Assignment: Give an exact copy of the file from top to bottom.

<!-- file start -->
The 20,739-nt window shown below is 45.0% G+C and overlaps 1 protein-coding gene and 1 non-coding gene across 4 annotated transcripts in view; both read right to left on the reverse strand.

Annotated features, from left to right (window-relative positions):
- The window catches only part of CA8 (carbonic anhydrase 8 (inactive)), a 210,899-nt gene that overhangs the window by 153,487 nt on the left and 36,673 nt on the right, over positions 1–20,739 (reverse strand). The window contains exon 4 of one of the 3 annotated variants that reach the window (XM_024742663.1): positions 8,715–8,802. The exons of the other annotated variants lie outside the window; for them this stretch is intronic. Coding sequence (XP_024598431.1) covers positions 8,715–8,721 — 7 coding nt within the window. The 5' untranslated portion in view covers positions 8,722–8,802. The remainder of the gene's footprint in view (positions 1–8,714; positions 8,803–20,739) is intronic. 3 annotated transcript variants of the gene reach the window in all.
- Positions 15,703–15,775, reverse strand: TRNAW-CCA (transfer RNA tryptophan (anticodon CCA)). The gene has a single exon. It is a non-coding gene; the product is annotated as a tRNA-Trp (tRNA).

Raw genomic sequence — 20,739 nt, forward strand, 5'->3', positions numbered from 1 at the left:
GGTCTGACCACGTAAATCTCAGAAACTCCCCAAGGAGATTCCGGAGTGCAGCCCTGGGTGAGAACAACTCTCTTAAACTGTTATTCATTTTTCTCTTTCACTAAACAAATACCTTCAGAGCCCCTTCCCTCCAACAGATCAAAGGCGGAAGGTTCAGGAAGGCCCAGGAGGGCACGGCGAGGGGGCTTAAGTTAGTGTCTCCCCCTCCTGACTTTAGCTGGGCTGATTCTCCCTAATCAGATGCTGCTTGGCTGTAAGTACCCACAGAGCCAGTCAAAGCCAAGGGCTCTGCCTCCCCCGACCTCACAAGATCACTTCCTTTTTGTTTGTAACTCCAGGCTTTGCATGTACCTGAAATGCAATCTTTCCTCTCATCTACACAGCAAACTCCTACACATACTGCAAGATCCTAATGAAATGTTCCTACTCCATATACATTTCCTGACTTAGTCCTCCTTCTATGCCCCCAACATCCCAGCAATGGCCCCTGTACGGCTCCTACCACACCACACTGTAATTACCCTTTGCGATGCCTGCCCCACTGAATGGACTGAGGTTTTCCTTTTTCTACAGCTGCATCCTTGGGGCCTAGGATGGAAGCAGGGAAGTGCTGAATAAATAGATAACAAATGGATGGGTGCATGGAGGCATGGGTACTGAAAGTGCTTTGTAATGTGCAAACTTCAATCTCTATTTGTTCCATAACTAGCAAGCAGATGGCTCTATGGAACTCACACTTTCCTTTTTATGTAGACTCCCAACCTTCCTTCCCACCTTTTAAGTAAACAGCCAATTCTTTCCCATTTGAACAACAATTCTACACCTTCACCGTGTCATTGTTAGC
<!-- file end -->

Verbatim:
The 20,739-nt window shown below is 45.0% G+C and overlaps 1 protein-coding gene and 1 non-coding gene across 4 annotated transcripts in view; both read right to left on the reverse strand.

Annotated features, from left to right (window-relative positions):
- The window catches only part of CA8 (carbonic anhydrase 8 (inactive)), a 210,899-nt gene that overhangs the window by 153,487 nt on the left and 36,673 nt on the right, over positions 1–20,739 (reverse strand). The window contains exon 4 of one of the 3 annotated variants that reach the window (XM_024742663.1): positions 8,715–8,802. The exons of the other annotated variants lie outside the window; for them this stretch is intronic. Coding sequence (XP_024598431.1) covers positions 8,715–8,721 — 7 coding nt within the window. The 5' untranslated portion in view covers positions 8,722–8,802. The remainder of the gene's footprint in view (positions 1–8,714; positions 8,803–20,739) is intronic. 3 annotated transcript variants of the gene reach the window in all.
- Positions 15,703–15,775, reverse strand: TRNAW-CCA (transfer RNA tryptophan (anticodon CCA)). The gene has a single exon. It is a non-coding gene; the product is annotated as a tRNA-Trp (tRNA).

Raw genomic sequence — 20,739 nt, forward strand, 5'->3', positions numbered from 1 at the left:
GGTCTGACCACGTAAATCTCAGAAACTCCCCAAGGAGATTCCGGAGTGCAGCCCTGGGTGAGAACAACTCTCTTAAACTGTTATTCATTTTTCTCTTTCACTAAACAAATACCTTCAGAGCCCCTTCCCTCCAACAGATCAAAGGCGGAAGGTTCAGGAAGGCCCAGGAGGGCACGGCGAGGGGGCTTAAGTTAGTGTCTCCCCCTCCTGACTTTAGCTGGGCTGATTCTCCCTAATCAGATGCTGCTTGGCTGTAAGTACCCACAGAGCCAGTCAAAGCCAAGGGCTCTGCCTCCCCCGACCTCACAAGATCACTTCCTTTTTGTTTGTAACTCCAGGCTTTGCATGTACCTGAAATGCAATCTTTCCTCTCATCTACACAGCAAACTCCTACACATACTGCAAGATCCTAATGAAATGTTCCTACTCCATATACATTTCCTGACTTAGTCCTCCTTCTATGCCCCCAACATCCCAGCAATGGCCCCTGTACGGCTCCTACCACACCACACTGTAATTACCCTTTGCGATGCCTGCCCCACTGAATGGACTGAGGTTTTCCTTTTTCTACAGCTGCATCCTTGGGGCCTAGGATGGAAGCAGGGAAGTGCTGAATAAATAGATAACAAATGGATGGGTGCATGGAGGCATGGGTACTGAAAGTGCTTTGTAATGTGCAAACTTCAATCTCTATTTGTTCCATAACTAGCAAGCAGATGGCTCTATGGAACTCACACTTTCCTTTTTATGTAGACTCCCAACCTTCCTTCCCACCTTTTAAGTAAACAGCCAATTCTTTCCCATTTGAACAACAATTCTACACCTTCACCGTGTCATTGTTAGC